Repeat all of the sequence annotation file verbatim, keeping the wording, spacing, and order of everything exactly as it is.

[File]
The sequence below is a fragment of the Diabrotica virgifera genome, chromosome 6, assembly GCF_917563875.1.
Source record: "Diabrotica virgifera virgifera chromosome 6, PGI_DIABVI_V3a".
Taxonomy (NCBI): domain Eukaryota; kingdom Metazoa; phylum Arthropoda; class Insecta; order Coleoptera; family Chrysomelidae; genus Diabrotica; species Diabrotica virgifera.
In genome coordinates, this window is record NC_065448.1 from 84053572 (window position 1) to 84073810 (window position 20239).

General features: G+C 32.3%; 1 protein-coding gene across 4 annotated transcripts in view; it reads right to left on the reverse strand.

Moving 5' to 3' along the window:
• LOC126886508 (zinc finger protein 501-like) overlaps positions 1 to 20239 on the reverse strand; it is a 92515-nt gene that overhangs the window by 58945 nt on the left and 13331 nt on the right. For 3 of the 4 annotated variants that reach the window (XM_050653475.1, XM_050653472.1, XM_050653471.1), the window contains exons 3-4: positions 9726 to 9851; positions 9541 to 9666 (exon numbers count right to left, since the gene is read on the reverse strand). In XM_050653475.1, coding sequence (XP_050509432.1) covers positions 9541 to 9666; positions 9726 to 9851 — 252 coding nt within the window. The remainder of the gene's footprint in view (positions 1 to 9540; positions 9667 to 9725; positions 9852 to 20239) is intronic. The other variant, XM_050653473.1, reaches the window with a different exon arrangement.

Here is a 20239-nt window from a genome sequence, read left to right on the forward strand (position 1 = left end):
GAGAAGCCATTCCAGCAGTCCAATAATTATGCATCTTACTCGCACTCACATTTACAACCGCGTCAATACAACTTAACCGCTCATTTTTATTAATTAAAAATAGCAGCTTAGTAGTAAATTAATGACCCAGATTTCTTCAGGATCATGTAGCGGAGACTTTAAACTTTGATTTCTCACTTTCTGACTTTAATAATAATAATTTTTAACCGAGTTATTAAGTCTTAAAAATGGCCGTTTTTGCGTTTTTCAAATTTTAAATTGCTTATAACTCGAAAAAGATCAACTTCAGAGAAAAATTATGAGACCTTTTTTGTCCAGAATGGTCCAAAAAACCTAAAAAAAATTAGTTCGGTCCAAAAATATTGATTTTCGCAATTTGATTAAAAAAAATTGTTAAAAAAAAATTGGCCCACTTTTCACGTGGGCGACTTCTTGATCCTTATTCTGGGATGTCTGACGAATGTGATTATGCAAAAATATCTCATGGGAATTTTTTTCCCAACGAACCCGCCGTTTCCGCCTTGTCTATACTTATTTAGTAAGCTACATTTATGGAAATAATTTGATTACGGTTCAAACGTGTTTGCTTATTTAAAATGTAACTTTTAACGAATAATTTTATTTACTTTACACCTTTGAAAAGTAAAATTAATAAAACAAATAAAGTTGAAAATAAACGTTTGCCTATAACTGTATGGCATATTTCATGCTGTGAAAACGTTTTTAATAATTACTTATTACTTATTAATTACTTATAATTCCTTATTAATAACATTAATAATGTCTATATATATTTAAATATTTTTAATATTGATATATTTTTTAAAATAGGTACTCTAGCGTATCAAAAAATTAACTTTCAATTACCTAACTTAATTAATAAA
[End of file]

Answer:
The sequence below is a fragment of the Diabrotica virgifera genome, chromosome 6, assembly GCF_917563875.1.
Source record: "Diabrotica virgifera virgifera chromosome 6, PGI_DIABVI_V3a".
Taxonomy (NCBI): domain Eukaryota; kingdom Metazoa; phylum Arthropoda; class Insecta; order Coleoptera; family Chrysomelidae; genus Diabrotica; species Diabrotica virgifera.
In genome coordinates, this window is record NC_065448.1 from 84053572 (window position 1) to 84073810 (window position 20239).

General features: G+C 32.3%; 1 protein-coding gene across 4 annotated transcripts in view; it reads right to left on the reverse strand.

Moving 5' to 3' along the window:
• LOC126886508 (zinc finger protein 501-like) overlaps positions 1 to 20239 on the reverse strand; it is a 92515-nt gene that overhangs the window by 58945 nt on the left and 13331 nt on the right. For 3 of the 4 annotated variants that reach the window (XM_050653475.1, XM_050653472.1, XM_050653471.1), the window contains exons 3-4: positions 9726 to 9851; positions 9541 to 9666 (exon numbers count right to left, since the gene is read on the reverse strand). In XM_050653475.1, coding sequence (XP_050509432.1) covers positions 9541 to 9666; positions 9726 to 9851 — 252 coding nt within the window. The remainder of the gene's footprint in view (positions 1 to 9540; positions 9667 to 9725; positions 9852 to 20239) is intronic. The other variant, XM_050653473.1, reaches the window with a different exon arrangement.

Here is a 20239-nt window from a genome sequence, read left to right on the forward strand (position 1 = left end):
GAGAAGCCATTCCAGCAGTCCAATAATTATGCATCTTACTCGCACTCACATTTACAACCGCGTCAATACAACTTAACCGCTCATTTTTATTAATTAAAAATAGCAGCTTAGTAGTAAATTAATGACCCAGATTTCTTCAGGATCATGTAGCGGAGACTTTAAACTTTGATTTCTCACTTTCTGACTTTAATAATAATAATTTTTAACCGAGTTATTAAGTCTTAAAAATGGCCGTTTTTGCGTTTTTCAAATTTTAAATTGCTTATAACTCGAAAAAGATCAACTTCAGAGAAAAATTATGAGACCTTTTTTGTCCAGAATGGTCCAAAAAACCTAAAAAAAATTAGTTCGGTCCAAAAATATTGATTTTCGCAATTTGATTAAAAAAAATTGTTAAAAAAAAATTGGCCCACTTTTCACGTGGGCGACTTCTTGATCCTTATTCTGGGATGTCTGACGAATGTGATTATGCAAAAATATCTCATGGGAATTTTTTTCCCAACGAACCCGCCGTTTCCGCCTTGTCTATACTTATTTAGTAAGCTACATTTATGGAAATAATTTGATTACGGTTCAAACGTGTTTGCTTATTTAAAATGTAACTTTTAACGAATAATTTTATTTACTTTACACCTTTGAAAAGTAAAATTAATAAAACAAATAAAGTTGAAAATAAACGTTTGCCTATAACTGTATGGCATATTTCATGCTGTGAAAACGTTTTTAATAATTACTTATTACTTATTAATTACTTATAATTCCTTATTAATAACATTAATAATGTCTATATATATTTAAATATTTTTAATATTGATATATTTTTTAAAATAGGTACTCTAGCGTATCAAAAAATTAACTTTCAATTACCTAACTTAATTAATAAA